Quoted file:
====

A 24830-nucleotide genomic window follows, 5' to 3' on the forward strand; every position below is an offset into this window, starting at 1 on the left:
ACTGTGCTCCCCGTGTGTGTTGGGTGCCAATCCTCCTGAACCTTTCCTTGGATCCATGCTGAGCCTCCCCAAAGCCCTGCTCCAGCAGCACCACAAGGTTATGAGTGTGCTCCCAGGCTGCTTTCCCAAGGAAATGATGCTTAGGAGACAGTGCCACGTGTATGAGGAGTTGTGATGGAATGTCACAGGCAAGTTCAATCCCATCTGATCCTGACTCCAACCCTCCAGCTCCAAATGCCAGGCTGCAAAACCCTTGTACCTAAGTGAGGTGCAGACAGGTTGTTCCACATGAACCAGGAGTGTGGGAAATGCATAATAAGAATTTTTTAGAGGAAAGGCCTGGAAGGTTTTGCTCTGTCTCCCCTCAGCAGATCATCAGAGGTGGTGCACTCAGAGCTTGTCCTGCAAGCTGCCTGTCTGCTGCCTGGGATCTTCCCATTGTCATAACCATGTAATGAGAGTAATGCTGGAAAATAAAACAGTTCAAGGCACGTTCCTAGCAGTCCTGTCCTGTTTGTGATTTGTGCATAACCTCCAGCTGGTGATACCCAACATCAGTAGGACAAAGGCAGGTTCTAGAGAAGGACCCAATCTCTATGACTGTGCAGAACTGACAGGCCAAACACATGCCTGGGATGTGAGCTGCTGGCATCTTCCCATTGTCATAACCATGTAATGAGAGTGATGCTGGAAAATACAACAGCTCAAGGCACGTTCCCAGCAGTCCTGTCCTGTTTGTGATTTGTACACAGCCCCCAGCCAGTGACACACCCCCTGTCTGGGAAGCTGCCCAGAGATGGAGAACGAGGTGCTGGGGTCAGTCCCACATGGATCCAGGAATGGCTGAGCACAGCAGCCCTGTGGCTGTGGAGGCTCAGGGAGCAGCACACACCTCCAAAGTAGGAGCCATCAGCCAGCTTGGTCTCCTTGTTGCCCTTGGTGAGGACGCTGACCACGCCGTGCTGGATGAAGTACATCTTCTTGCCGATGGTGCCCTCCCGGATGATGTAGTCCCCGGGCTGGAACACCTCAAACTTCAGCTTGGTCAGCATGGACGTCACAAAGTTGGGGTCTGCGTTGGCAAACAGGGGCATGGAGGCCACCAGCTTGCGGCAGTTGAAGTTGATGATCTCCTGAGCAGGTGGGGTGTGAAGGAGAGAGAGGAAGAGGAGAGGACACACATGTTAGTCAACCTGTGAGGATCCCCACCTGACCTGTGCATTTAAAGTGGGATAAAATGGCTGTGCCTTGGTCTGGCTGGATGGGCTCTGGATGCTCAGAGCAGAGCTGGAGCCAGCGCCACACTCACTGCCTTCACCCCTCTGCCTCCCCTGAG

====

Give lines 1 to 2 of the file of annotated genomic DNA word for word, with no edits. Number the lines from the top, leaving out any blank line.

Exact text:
A 24830-nucleotide genomic window follows, 5' to 3' on the forward strand; every position below is an offset into this window, starting at 1 on the left:
ACTGTGCTCCCCGTGTGTGTTGGGTGCCAATCCTCCTGAACCTTTCCTTGGATCCATGCTGAGCCTCCCCAAAGCCCTGCTCCAGCAGCACCACAAGGTTATGAGTGTGCTCCCAGGCTGCTTTCCCAAGGAAATGATGCTTAGGAGACAGTGCCACGTGTATGAGGAGTTGTGATGGAATGTCACAGGCAAGTTCAATCCCATCTGATCCTGACTCCAACCCTCCAGCTCCAAATGCCAGGCTGCAAAACCCTTGTACCTAAGTGAGGTGCAGACAGGTTGTTCCACATGAACCAGGAGTGTGGGAAATGCATAATAAGAATTTTTTAGAGGAAAGGCCTGGAAGGTTTTGCTCTGTCTCCCCTCAGCAGATCATCAGAGGTGGTGCACTCAGAGCTTGTCCTGCAAGCTGCCTGTCTGCTGCCTGGGATCTTCCCATTGTCATAACCATGTAATGAGAGTAATGCTGGAAAATAAAACAGTTCAAGGCACGTTCCTAGCAGTCCTGTCCTGTTTGTGATTTGTGCATAACCTCCAGCTGGTGATACCCAACATCAGTAGGACAAAGGCAGGTTCTAGAGAAGGACCCAATCTCTATGACTGTGCAGAACTGACAGGCCAAACACATGCCTGGGATGTGAGCTGCTGGCATCTTCCCATTGTCATAACCATGTAATGAGAGTGATGCTGGAAAATACAACAGCTCAAGGCACGTTCCCAGCAGTCCTGTCCTGTTTGTGATTTGTACACAGCCCCCAGCCAGTGACACACCCCCTGTCTGGGAAGCTGCCCAGAGATGGAGAACGAGGTGCTGGGGTCAGTCCCACATGGATCCAGGAATGGCTGAGCACAGCAGCCCTGTGGCTGTGGAGGCTCAGGGAGCAGCACACACCTCCAAAGTAGGAGCCATCAGCCAGCTTGGTCTCCTTGTTGCCCTTGGTGAGGACGCTGACCACGCCGTGCTGGATGAAGTACATCTTCTTGCCGATGGTGCCCTCCCGGATGATGTAGTCCCCGGGCTGGAACACCTCAAACTTCAGCTTGGTCAGCATGGACGTCACAAAGTTGGGGTCTGCGTTGGCAAACAGGGGCATGGAGGCCACCAGCTTGCGGCAGTTGAAGTTGATGATCTCCTGAGCAGGTGGGGTGTGAAGGAGAGAGAGGAAGAGGAGAGGACACACATGTTAGTCAACCTGTGAGGATCCCCACCTGACCTGTGCATTTAAAGTGGGATAAAATGGCTGTGCCTTGGTCTGGCTGGATGGGCTCTGGATGCTCAGAGCAGAGCTGGAGCCAGCGCCACACTCACTGCCTTCACCCCTCTGCCTCCCCTGAG